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Crenellated Heat

Philip Connors: Cormac McCarthy, 25 January 2007

The Road 
by Cormac McCarthy.
Picador, 241 pp., £16.99, November 2006, 9780330447539
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... Cormac McCarthy has offered us nightmares before. In Outer Dark (1968) he conjured a twisted version of the Nativity in which a child is conceived in incest, abandoned in the woods, sought for months by his mother, and eventually murdered in front of his father by a man who slits his throat. In Child of God (1973) McCarthy imagined a serial murderer and necrophiliac who abducts his unwitting victims mid-coitus from parked cars and drags them into an underground lair, where he lays them out on stone shelves for his nefarious pleasure ...

Where a man can be a man

Margaret Anne Doody, 16 December 1993

All the Pretty Horses 
by Cormac McCarthy.
Picador, 302 pp., £5.99, November 1993, 0 330 33169 8
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... In Cormac McCarthy’s latest novel, the young hero, imprisoned in a jail in Mexico and suffering harsh conditions, has a brilliant dream – a dream calling for some very earnest writing on the part of the author: That night he dreamt of horses in a field on a high plain ... and in the dream he was among the horses running and in the dream he himself could run with the horses and they coursed the young mares and fillies over the plain where their rich bay and their rich chestnut colours shone in the sun and the young colts ran with their dams and trampled down the flowers in a haze of pollen that hung in the sun like powdered gold and they ran he and the horses out along the high mesas where the ground resounded under their running hooves and they flowed and changed and ran and their manes and tails blew off of them like spume and there was nothing else at all in that high world and they moved all of them in a resonance that was like a music among them and they were none of them afraid horse nor colt nor mare and they ran in that resonance which is the world itself and which cannot be spoken but only praised ...

Where the hell?

Michael Wood, 6 October 1994

The Crossing 
by Cormac McCarthy.
Picador, 426 pp., £14.99, August 1994, 9780330334624
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... Cormac McCarthy comes to us with a tremendous reputation: not only the National Book Award but a critical chorus comparing him to Melville, Shakespeare, Conrad, Faulkner, Dostoevsky. There have also been voices crying hokum, but not many. The Crossing is McCarthy’s seventh novel, and you have only to open one of them to see what has set everyone reeling ...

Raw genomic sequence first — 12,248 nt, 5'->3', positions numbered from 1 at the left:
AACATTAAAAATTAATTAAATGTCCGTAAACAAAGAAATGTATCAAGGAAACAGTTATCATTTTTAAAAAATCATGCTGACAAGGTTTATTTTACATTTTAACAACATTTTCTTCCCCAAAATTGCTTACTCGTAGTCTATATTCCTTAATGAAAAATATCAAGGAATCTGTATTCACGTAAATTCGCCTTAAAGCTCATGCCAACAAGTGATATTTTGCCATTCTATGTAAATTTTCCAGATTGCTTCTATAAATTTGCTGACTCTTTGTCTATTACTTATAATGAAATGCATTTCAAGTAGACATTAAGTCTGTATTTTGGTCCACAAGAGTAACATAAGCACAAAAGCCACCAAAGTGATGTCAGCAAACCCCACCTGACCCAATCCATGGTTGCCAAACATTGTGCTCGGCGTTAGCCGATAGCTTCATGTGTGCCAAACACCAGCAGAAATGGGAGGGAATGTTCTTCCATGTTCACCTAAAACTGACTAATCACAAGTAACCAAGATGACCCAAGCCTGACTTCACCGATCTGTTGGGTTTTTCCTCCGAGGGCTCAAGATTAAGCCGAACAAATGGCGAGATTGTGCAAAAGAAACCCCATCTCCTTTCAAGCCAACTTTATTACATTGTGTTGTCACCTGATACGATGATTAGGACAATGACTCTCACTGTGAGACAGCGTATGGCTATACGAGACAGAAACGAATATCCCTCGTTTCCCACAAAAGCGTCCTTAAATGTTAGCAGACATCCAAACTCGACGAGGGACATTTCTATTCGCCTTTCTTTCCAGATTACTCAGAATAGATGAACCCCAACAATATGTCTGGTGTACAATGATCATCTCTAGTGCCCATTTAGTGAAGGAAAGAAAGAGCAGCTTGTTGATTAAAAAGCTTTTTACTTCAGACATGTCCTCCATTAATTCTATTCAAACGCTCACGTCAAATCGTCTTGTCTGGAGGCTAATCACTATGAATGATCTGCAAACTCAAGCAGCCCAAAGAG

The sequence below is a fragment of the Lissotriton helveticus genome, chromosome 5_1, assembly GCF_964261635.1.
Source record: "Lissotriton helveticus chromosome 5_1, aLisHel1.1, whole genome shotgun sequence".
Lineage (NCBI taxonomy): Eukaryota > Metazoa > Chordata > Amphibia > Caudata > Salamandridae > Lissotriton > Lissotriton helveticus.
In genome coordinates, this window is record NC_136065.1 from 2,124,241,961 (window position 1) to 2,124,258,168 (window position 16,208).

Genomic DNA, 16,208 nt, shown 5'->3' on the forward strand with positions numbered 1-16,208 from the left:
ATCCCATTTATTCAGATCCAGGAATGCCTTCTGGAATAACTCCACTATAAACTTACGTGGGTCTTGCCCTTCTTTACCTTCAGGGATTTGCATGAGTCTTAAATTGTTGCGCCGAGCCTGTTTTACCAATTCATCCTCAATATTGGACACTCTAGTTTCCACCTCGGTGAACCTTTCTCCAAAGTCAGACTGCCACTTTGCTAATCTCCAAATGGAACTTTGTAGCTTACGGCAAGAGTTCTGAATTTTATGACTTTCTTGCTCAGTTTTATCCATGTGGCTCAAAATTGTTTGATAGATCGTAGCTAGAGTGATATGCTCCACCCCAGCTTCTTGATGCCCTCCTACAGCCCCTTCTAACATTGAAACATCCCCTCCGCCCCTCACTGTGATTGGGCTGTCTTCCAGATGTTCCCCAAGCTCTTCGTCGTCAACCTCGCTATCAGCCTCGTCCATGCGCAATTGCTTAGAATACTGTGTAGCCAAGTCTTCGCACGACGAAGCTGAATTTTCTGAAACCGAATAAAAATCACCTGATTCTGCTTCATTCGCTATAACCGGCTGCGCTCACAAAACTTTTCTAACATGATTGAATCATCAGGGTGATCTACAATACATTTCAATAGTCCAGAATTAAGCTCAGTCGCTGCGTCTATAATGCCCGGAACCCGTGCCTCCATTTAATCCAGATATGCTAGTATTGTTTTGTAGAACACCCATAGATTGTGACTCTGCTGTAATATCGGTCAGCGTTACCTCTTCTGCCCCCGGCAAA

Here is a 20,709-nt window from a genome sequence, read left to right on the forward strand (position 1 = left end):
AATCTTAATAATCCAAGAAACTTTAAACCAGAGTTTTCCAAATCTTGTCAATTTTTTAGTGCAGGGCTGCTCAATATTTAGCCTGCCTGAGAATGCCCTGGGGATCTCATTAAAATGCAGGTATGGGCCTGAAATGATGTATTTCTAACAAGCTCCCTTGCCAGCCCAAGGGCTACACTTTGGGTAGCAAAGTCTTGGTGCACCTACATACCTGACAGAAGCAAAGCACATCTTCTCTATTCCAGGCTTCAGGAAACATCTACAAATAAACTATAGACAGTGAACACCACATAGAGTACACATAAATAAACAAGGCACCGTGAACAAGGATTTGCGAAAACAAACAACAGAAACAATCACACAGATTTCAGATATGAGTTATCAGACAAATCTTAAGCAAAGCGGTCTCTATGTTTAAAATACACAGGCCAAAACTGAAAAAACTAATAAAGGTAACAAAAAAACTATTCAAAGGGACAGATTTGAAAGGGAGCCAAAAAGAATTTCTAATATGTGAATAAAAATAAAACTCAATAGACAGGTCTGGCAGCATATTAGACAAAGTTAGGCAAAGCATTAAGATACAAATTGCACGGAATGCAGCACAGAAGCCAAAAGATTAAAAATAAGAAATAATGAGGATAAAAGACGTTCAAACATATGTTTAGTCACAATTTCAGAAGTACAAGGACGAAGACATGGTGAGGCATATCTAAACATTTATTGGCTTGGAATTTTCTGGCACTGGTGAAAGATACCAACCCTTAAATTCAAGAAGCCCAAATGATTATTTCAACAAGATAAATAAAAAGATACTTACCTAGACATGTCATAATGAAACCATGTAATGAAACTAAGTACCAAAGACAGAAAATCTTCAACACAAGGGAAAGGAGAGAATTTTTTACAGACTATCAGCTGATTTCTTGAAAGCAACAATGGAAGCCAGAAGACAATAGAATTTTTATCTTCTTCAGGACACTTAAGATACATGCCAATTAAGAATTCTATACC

At the Movies

Michael Wood: ‘The Sisters Brothers’, 9 May 2019

... lead man’ and reduces Eli’s pay. This is because he hasn’t read enough Faulkner, or Cormac McCarthy, and doesn’t recognise the sanity that lies in bumbling. Initially it seems they are going to kill a man called Kermit Warm, very well acted by Riz Ahmed as a man who looks more helpless than he is. He is said to have stolen money from the ...

The Hemingway Crush

Theo Tait: Kevin Powers, 3 January 2013

The Yellow Birds 
by Kevin Powers.
Sceptre, 230 pp., £14.99, September 2012, 978 1 4447 5612 8
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... The Things They Carried: practically every classic war novel in the American canon, along with Cormac McCarthy and, for good measure, the Iliad. It was shortlisted for the National Book Award, and has won various other prizes and accolades. A lot of this, I suspect, was based on respect for the writer’s experiences rather than the words on the ...

Bounty Hunter

John Sutherland, 17 July 1997

Riders of the Purple Sage 
by Zane Grey.
Oxford, 265 pp., £4.99, May 1995, 0 19 282443 0
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The Man of the Forest: The Authorised Version 
by Zane Grey.
Nebraska, 383 pp., $15, September 1996, 0 8032 7062 3
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The Thundering Herd: The Authorised Version 
by Zane Grey.
Nebraska, 400 pp., $16, September 1996, 0 8032 7065 8
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... the recent successes of ‘literary’ writers who have used the genre (notably Larry McMurtry and Cormac McCarthy), the Western still awaits its Dashiell Hammett, Raymond Chandler, Kurt Vonnegut, or even its Georgette Heyer: that is, the writer capable of lifting its clichés into art. Elmore Leonard might have done it, had he not decided to switch to ...

Diary

Will Self: My Typewriters, 5 March 2015

... anymore. Even so, as the technology takes its final bow there’s been quite a flurry of interest: Cormac McCarthy auctioning his Olivetti Lettera 32 for a quarter of a million bucks made big news. I was approached by Patek Phillipe to write about typewriters for an advertorial feature. I could see the synchrony of watches and typewriters: both ...